His work continues to be exhibited internationally at galleries and museums. Retrospectives of his work have been organized by the Solomon R. Guggenheim Museum in New York (1995), which traveled to the Centro Galego de Arte Contemporánea, Santiago de Compostela, and Musée d’Art Moderne de la Ville de Paris; the Sprengel Museum in Hannover, Germany (1997); the Serpentine Gallery in London (2000); the Museo Universitario de Arte Contemporáneo in Mexico City (2010); Middlesbrough Institute of Modern Art in Middlesbrough; the Museum of Modern Art in New York; The Whitney Museum of American Art; the National Portrait Gallery at the Smithsonian Institution in Washington, DC; the FLAG Art Foundation in New York (2009); WIELS; Fondation Beyeler; and the Museum für Moderne Kunst Frankfurt in 2010-2011. In 2010, ArtPace in San Antonio organized a year-long retrospective of Felix Gonzalez-Torres’s billboards. The Istanbul Biennial in 2011, instead of choosing a theory or theme as a unifying rubric, mounted five group shows around the main themes that inspired Gonzalez-Torres’s work — love, death, abstraction, contested histories, and territories.
U.S. Pavilion at the 52nd Venice Biennale
In 2007, Gonzalez-Torres was selected as the United States’ official representative at the Venice Biennale, curated by Nancy Spector. The artist’s previously controversial status influenced the 1995 decision to reject him for the Venice pavilion in favor of Bill Viola. His posthumous show (the only other posthumous representative from the United States was Robert Smithson in 1982) at the U.S. Pavilion featured, among others, “Untitled”, 1992–95, a never-before-realized sculpture in the courtyard of the pavilion: two adjoining, circular reflecting pools, the sides of which touch just enough at a single point to share an almost undetectable flow of water. Between 1992 and 1995 Gonzalez-Torres sketched at least five variations of these pools, expanding upon his motif of paired rings. The first known sketch for the twin pools represents Gonzalez-Torres’ submission to an outdoor sculpture competition sponsored by Western Washington University in Bellingham, Washington in 1992. The drawing indicates that each pool should be twelve feet in diameter, a detail that would remain constant in each subsequent drawing and description. Gonzalez-Torres returned to the motif in 1994 when planning a one-person exhibition for the Musée d’Art Contemporain in Bordeaux, which he postponed because of its proximity in time to his Guggenheim retrospective; he died before the show could be realized. For the Bordeaux installation, he envisioned a pair of indoor pools flush with the floor. When outlining his ideas for the exhibition, Gonzalez-Torres also created a sketch of an outdoor version of the pools, and this is the one realized on the occasion of the Venice Biennale. Untitled and open-ended in terms of their possible materials, the pools presented here were carved from white Carrara marble.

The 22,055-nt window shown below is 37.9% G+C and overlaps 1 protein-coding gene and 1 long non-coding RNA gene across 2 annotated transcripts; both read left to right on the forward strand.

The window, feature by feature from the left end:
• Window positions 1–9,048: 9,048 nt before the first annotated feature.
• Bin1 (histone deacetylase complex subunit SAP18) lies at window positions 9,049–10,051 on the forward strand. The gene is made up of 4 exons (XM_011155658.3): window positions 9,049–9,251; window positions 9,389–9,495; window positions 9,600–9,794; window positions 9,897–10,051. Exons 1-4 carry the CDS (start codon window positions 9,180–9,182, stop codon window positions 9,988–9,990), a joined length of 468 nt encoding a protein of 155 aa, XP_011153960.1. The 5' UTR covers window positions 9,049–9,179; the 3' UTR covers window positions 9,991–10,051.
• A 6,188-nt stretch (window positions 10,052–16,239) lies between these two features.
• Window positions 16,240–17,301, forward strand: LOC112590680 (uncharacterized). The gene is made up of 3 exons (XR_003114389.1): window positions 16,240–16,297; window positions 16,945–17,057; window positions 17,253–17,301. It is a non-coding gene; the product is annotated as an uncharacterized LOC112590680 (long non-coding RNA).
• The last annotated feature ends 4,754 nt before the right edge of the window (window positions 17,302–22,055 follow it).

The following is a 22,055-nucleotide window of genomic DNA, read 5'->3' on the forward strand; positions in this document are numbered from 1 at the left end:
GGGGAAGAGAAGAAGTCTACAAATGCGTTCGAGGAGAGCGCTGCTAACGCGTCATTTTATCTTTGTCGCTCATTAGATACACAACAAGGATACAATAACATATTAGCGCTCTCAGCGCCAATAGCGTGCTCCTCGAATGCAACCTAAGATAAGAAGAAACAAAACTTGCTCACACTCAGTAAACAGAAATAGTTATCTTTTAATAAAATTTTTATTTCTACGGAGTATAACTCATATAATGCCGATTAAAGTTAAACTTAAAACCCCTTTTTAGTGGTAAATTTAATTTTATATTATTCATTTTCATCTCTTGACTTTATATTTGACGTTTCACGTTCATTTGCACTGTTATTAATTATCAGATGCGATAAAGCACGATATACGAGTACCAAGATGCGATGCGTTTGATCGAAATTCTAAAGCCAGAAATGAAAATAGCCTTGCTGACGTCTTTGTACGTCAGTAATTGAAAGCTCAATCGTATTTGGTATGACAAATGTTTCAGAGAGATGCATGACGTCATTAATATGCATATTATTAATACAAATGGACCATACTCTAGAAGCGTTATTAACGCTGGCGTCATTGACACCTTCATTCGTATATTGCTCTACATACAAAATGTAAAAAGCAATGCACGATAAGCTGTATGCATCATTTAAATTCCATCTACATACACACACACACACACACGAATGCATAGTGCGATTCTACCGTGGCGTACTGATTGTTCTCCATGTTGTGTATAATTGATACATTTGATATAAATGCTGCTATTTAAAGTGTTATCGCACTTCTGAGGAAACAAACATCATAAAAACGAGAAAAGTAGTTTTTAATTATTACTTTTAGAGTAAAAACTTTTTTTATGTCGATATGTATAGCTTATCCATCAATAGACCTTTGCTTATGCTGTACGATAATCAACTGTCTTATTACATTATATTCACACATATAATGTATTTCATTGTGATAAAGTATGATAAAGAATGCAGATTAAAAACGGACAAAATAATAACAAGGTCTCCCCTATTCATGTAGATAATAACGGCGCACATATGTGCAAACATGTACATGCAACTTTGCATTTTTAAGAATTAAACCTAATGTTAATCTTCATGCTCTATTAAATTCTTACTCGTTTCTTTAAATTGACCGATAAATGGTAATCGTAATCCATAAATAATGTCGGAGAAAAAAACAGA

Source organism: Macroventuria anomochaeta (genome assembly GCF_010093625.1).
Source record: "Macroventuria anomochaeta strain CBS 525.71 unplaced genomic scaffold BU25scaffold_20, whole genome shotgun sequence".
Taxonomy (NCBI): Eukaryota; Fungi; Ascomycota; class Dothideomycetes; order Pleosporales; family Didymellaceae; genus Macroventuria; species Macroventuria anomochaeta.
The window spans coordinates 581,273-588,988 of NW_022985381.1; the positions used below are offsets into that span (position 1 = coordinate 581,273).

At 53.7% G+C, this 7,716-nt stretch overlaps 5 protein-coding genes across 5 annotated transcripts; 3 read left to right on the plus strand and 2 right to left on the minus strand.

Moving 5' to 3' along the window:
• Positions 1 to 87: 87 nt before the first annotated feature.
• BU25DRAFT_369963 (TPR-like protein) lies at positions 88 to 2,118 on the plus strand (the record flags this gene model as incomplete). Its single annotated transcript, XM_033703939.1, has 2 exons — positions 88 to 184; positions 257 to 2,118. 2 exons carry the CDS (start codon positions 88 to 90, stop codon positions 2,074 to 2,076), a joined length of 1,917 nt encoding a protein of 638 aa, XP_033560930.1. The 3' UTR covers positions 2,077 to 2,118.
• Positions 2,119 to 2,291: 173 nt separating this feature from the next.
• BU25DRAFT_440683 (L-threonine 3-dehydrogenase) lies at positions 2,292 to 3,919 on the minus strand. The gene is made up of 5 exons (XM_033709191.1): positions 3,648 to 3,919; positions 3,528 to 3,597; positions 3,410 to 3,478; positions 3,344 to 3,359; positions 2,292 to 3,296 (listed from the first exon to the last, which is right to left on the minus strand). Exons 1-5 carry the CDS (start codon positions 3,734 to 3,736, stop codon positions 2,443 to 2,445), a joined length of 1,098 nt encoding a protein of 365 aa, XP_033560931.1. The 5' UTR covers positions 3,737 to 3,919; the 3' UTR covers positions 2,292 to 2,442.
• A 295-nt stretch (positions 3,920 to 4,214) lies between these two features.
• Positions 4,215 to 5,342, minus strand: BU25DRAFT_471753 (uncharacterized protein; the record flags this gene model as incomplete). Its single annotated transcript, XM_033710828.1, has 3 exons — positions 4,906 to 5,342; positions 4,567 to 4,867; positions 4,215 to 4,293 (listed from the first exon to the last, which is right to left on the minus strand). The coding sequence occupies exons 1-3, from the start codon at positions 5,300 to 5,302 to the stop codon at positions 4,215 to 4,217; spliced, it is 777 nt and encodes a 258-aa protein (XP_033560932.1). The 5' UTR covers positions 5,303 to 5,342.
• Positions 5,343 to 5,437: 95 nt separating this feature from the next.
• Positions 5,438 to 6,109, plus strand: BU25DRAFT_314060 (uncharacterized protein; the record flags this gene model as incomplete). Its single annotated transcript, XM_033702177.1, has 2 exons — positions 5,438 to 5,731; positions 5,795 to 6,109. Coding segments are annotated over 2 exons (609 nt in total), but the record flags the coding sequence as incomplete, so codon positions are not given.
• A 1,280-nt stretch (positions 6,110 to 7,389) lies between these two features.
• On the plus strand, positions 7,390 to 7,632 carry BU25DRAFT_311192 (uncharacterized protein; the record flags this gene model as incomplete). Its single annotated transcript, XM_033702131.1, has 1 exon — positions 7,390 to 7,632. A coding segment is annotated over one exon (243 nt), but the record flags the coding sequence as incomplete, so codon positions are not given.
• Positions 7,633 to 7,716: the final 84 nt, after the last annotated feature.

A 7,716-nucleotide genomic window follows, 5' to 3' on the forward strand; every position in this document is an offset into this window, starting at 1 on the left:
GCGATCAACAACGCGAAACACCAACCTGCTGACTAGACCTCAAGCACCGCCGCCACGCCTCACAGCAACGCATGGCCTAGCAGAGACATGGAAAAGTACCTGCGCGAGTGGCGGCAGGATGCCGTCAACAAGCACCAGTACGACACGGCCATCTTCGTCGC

Felix Gonzalez-Torres. Specific Objects without Specific Form
Between 2010 and 2011, a traveling retrospective, “Felix Gonzalez-Torres. Specific Objects without Specific Form”, was shown at WIELS Contemporary Art Centre in Brussels, the Fondation Beyeler in Basel, and the MMK in Frankfurt. At each of the stages of the exhibition tour, the show was initially installed by the exhibition’s curator Elena Filipovic and, halfway through its duration, is completely reinstalled by a different selected artist whose own practice has been influenced by Gonzalez-Torres. Artists Carol Bove, Danh Vo, and Tino Sehgal were chosen to curate the show’s second half.
In May 2002, the Felix Gonzalez-Torres Foundation was created. The Foundation hopes “to foster an appreciation for the work of Felix Gonzalez-Torres among the general public, scholars, and art historians.” Since 1990, Gonzalez-Torres’ work is represented by Andrea Rosen Gallery, which heavily exhibited his work both before and after his death. The Foundation assisted the Cuban Research Institute at Florida International University in the organization of the Felix González-Torres Community Art Project, a three-year initiative that sponsors visits of internationally renowned contemporary artists to the campus of the school.
Gonzalez-Torres’s 1992 piece “Untitled” (Portrait of Marcel Brient) sold for $4.6 million at Phillips de Pury & Company in 2010, a record for the artist at auction. In 2011, “Untitled” (Aparición), 1991, a stack of endlessly replenishable paper, each sheet printed with a black-and-white image of clouds, was sold well over the estimate for $1.6 million at Sotheby’s, New York. One of the artist’s plastic beads pieces, “Untitled” (Blood), was sold for $1.65 million at Christie’s, New York, in 2000. Gonzalez-Torres was represented by Andrea Rosen Gallery, New York, and Jennifer Flay, Paris.
• Ad Reinhardt, Joseph Kosuth, F. Gonzalez-Torres, Symptoms of Interference, Conditions of Possibility, Academy Publishing, 1994
• Susan Cahan, Jan Avgikos, Tim Rollins, Felix Gonzalez-Torres, artpress, 1994
• David Deitcher, Felix Gonzalez-Torres (Stockholm, Magasin 3 Stockholm Konsthall, 1992)
• David Deitcher, “Stones Throw” (Secretary Press, 2016).
• Amada Cruz et alii, Felix Gonzalez-Torres, Museum of Contemporary Art, Los Angeles, 1994
• Nancy Spector, Pour Felix, Paris Musée, 1996
• Anthony Calnek, Felix Gonzalez-Torres, catalogue d’exposition, Musée d’Art Moderne de la Ville de Paris, 1996
• Julie Ault (ed.), Felix Gonzalez-Torres, Steidl Publishing, 2006
• Francesco Bonami et al.: Felix Gonzalez-Torres, Rudolf Stingel, Neue Galerie, Graz 1994
• America, Hatje-Cantz, Ostfildern 2007 ISBN 978-3-7757-2060-1
Categories: Visual Art